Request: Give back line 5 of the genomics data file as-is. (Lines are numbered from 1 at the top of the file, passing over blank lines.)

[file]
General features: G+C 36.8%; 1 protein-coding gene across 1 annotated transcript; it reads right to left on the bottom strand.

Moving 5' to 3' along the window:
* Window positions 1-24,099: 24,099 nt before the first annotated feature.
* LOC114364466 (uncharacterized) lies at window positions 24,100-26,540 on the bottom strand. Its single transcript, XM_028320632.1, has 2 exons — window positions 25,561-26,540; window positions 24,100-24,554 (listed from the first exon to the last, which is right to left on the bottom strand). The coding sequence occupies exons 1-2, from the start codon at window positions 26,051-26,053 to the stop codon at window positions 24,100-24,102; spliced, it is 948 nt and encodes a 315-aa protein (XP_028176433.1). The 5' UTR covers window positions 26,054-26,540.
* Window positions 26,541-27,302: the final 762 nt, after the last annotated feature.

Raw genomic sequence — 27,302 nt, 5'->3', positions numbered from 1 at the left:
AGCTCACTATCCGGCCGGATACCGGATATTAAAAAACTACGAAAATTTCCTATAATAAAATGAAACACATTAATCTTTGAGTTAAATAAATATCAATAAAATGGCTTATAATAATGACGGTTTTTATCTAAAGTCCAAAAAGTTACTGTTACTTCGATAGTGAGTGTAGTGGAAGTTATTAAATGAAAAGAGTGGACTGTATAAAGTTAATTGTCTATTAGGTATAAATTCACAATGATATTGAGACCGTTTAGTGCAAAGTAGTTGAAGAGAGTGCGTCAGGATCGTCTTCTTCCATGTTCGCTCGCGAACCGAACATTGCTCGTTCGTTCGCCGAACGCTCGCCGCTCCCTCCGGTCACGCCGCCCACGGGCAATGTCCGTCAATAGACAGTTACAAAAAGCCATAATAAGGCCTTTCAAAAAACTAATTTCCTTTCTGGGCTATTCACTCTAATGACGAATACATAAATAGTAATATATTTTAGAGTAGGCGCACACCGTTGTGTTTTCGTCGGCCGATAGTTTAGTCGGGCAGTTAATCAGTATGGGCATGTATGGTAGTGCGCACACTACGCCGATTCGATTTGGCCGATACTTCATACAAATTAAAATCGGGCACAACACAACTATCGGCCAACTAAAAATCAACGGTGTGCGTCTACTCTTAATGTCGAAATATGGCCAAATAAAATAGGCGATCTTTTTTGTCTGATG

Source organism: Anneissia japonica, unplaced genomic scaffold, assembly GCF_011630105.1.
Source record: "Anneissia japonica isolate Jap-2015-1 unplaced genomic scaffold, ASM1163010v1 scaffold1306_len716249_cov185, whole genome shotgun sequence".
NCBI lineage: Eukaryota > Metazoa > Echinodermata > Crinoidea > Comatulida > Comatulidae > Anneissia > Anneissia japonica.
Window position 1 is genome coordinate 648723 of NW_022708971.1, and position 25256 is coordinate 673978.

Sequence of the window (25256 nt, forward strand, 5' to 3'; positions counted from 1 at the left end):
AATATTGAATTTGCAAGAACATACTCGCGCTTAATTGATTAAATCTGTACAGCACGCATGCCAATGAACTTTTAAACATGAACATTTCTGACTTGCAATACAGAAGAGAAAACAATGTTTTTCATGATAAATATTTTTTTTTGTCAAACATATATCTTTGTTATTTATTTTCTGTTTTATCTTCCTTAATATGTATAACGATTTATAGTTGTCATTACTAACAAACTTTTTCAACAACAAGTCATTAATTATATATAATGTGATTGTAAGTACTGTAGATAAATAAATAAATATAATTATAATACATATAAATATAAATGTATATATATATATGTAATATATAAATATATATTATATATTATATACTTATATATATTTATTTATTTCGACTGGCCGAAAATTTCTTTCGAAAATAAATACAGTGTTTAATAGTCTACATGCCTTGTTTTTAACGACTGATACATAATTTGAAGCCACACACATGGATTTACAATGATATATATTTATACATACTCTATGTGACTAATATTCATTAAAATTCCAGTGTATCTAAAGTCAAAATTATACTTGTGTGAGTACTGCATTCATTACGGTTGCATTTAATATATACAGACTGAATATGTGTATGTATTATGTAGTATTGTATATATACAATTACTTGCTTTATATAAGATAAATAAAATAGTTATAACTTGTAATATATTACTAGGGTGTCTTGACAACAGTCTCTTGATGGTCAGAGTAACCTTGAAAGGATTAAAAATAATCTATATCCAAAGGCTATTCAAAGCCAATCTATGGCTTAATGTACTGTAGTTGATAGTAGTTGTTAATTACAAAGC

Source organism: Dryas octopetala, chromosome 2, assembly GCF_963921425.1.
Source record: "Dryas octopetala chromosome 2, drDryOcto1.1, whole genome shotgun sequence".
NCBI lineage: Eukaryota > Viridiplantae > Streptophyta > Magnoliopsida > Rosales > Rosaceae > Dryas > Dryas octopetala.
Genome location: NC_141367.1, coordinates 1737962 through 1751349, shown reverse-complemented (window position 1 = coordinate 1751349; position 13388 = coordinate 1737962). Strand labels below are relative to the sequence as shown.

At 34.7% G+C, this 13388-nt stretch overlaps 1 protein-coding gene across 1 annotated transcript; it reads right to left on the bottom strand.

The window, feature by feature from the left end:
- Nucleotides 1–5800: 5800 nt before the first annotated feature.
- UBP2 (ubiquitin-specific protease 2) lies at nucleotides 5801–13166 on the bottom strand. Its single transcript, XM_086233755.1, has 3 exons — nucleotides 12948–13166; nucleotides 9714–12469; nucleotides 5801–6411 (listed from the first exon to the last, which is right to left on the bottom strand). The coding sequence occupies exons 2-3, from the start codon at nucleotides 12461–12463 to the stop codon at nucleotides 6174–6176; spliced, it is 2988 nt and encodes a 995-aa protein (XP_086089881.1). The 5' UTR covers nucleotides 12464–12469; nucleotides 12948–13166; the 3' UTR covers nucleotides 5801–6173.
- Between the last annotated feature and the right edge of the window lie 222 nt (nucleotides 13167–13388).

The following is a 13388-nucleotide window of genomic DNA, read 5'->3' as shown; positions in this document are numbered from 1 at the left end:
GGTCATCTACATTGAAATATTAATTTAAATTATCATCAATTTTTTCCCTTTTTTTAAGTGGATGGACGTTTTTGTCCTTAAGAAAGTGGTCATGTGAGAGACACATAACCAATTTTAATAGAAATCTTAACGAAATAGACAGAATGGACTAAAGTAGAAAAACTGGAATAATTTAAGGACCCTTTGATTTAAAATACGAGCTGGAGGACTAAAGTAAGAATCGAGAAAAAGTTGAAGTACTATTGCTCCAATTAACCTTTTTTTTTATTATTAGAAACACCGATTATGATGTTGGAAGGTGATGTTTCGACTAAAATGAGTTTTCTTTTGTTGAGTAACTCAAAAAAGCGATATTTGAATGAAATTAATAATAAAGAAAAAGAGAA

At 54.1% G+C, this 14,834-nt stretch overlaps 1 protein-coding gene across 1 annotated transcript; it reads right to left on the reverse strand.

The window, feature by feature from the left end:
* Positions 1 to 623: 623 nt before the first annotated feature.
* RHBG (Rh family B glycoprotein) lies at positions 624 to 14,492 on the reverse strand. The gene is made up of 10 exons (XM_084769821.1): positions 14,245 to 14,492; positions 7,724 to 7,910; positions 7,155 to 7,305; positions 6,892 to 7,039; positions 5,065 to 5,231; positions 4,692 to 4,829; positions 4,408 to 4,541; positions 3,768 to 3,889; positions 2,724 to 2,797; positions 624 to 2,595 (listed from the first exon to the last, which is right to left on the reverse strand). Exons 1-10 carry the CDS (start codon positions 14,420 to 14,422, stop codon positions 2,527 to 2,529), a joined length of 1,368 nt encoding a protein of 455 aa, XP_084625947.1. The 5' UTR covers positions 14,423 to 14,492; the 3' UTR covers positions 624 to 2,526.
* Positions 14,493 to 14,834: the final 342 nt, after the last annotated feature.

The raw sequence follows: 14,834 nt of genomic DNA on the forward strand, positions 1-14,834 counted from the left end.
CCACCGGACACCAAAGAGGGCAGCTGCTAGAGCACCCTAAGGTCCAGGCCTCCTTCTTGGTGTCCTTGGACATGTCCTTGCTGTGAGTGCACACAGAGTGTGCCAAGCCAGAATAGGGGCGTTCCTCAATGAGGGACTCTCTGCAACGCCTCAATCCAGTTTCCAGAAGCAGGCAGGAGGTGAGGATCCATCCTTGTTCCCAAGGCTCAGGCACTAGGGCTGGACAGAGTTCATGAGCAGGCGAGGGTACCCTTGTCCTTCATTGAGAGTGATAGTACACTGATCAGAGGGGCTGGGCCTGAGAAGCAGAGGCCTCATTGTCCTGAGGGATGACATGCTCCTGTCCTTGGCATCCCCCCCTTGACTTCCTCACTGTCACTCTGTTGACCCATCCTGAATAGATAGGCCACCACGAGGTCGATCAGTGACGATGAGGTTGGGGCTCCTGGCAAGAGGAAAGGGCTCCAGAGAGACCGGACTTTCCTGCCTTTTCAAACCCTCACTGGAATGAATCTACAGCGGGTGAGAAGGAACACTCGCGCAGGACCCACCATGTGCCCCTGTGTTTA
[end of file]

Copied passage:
* Window positions 26,541-27,302: the final 762 nt, after the last annotated feature.